Some Thoughts on Artisanal Imagery

I sketch when I travel. There’s an interesting thing about sketching. When you take the time to focus and sketch, you remember everything very vividly. Not just the object that you were sketching, but the whole thing, the whole event. How hot was it? What did it sound like? Where were you sitting? What other objects or persons were present? It’s like that for me, and I’ve asked enough other artists to know that it’s like that for them. I take lots of photos, but it’s the sketches that contain memories.

Sketching also opens up a whole different relationship with local people. Photography is instantaneous, and even if you are a very good photographer, the skill is invisible to a viewer watching you do it. Photography is a private experience between you and stuff you're looking at. Even portrait photography, which can be awfully personal, places the subject in a pretty passive position relative to the photographer. And, there's a funky kind of anti-social, off-putting weirdness to holding a camera up in front of your face, while real life is happening right in front of you. Sketching, however, is very public. Everyone can see what you are doing. They all can see what you're looking at. As they watch you finish out the sketch, they can see exactly how you are processing the experience. They can have opinions.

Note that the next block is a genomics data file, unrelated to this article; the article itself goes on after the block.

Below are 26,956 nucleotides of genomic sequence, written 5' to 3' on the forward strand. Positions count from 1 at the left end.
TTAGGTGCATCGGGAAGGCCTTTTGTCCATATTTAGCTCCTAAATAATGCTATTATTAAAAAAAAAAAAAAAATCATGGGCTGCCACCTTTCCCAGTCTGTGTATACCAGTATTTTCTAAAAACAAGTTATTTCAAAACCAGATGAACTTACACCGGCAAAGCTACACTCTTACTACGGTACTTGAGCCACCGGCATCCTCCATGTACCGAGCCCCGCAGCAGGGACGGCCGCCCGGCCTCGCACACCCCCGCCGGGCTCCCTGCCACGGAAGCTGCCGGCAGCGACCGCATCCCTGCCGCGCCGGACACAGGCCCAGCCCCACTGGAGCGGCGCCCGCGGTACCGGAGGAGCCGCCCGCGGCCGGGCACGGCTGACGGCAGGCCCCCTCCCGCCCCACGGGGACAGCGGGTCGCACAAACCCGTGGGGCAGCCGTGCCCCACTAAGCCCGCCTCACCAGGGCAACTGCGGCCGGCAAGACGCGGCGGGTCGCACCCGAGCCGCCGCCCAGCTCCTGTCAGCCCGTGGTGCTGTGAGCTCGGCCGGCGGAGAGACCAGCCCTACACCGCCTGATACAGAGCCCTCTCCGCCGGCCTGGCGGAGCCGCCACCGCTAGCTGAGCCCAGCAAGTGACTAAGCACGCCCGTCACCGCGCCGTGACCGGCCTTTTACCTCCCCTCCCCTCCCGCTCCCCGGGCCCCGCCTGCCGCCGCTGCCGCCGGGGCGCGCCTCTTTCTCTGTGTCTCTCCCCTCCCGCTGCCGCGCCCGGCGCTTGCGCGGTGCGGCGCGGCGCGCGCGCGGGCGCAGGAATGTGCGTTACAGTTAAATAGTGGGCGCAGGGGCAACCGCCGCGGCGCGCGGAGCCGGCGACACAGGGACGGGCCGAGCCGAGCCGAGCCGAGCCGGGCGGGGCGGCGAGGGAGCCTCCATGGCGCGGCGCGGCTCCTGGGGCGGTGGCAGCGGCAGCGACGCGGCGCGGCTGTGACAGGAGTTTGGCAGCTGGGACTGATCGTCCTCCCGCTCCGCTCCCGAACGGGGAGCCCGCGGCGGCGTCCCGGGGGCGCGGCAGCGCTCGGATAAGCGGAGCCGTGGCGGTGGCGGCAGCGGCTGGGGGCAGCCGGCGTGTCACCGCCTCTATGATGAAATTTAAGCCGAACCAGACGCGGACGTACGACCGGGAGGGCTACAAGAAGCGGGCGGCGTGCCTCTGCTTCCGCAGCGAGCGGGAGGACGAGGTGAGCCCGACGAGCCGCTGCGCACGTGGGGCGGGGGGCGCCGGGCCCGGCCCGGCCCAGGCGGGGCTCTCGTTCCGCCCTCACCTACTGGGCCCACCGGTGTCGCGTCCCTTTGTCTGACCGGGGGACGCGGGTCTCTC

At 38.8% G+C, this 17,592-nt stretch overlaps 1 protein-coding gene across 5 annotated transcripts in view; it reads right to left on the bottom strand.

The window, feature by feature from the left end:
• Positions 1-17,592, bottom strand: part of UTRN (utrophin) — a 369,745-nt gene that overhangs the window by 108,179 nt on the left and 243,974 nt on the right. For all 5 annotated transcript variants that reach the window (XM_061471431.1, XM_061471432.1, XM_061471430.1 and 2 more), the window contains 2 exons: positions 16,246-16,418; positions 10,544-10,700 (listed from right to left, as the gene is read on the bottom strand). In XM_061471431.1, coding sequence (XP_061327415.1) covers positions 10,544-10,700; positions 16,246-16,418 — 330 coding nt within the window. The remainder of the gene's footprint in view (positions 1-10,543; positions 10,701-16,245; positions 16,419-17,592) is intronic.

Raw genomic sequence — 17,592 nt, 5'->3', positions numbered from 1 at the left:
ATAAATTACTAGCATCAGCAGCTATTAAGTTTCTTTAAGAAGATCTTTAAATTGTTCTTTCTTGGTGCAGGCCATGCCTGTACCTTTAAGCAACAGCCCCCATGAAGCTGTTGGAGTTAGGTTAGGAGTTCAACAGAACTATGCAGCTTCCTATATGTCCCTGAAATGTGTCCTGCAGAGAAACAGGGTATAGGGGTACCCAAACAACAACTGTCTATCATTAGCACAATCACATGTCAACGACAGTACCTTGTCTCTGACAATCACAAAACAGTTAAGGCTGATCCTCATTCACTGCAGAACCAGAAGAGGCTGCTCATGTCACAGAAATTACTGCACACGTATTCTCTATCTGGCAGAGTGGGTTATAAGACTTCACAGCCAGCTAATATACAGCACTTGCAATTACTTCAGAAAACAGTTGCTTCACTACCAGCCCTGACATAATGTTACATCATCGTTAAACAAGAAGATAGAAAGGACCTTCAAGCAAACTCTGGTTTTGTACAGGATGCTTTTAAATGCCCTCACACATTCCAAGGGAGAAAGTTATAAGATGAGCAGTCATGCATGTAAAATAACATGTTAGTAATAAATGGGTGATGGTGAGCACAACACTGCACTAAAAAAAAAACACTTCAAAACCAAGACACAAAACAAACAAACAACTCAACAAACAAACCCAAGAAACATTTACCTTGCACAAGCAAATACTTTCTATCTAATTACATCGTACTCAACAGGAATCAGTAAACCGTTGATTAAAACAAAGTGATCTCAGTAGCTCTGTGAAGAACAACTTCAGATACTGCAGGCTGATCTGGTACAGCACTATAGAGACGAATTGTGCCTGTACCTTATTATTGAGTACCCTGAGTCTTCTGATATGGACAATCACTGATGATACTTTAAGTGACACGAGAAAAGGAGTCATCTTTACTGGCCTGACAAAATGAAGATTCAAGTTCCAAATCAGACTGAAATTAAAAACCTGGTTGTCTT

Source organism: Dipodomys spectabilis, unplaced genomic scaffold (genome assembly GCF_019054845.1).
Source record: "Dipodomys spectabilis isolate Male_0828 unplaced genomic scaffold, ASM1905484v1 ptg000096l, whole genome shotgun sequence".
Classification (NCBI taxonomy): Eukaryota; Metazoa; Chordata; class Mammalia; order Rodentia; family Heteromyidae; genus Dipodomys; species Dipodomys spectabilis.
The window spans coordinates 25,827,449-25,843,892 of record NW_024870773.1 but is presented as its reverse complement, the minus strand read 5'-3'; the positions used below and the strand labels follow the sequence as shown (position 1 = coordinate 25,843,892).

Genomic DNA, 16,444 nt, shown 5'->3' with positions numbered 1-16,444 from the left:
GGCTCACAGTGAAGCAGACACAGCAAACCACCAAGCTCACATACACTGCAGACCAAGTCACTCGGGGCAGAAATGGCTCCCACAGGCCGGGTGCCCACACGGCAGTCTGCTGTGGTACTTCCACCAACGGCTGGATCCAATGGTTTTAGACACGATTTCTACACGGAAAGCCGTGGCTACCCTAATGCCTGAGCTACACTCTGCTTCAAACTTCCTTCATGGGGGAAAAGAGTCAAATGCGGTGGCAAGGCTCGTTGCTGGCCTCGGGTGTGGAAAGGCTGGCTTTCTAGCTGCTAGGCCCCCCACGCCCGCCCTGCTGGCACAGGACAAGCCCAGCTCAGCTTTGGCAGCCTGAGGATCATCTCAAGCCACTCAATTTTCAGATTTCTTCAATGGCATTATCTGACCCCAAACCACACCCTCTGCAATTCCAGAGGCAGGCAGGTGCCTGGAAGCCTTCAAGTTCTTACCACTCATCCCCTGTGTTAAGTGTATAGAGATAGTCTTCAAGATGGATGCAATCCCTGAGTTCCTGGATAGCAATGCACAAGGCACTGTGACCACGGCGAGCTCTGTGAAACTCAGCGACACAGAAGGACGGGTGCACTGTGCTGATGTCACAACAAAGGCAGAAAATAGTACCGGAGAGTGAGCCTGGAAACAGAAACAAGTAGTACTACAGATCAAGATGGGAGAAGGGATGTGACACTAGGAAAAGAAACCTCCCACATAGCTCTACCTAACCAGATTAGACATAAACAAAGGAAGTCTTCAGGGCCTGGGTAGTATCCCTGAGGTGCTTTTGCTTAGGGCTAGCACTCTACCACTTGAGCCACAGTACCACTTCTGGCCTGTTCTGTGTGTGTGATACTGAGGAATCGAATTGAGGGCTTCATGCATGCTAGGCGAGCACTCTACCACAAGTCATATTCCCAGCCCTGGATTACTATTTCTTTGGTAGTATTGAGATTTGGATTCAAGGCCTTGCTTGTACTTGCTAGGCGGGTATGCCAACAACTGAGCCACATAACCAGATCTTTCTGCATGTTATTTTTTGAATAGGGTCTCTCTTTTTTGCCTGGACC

Sketching looks like “work,” and usually, in places where I go for adventure, everybody who lives there, well, they work a lot. So, they appreciate watching someone do what looks like work, something that takes time, involves skill, and delivers a product. And so, I have found that bringing along a sketchbook has opened doors all over the world to places and experiences I would never have had otherwise. I have sketches of places that have never been photographed, because photography was forbidden in those places. And since I do carry a camera, I can give the sketches away without losing them completely. If the occasion presents itself, I shoot the sketches at a high pixel resolution, keep the photos, and hand the originals out as gifts. My sketches are hanging in some pretty remote places, from Turkey to Thailand, on the walls of palaces, shops, and village huts. I like it that way.

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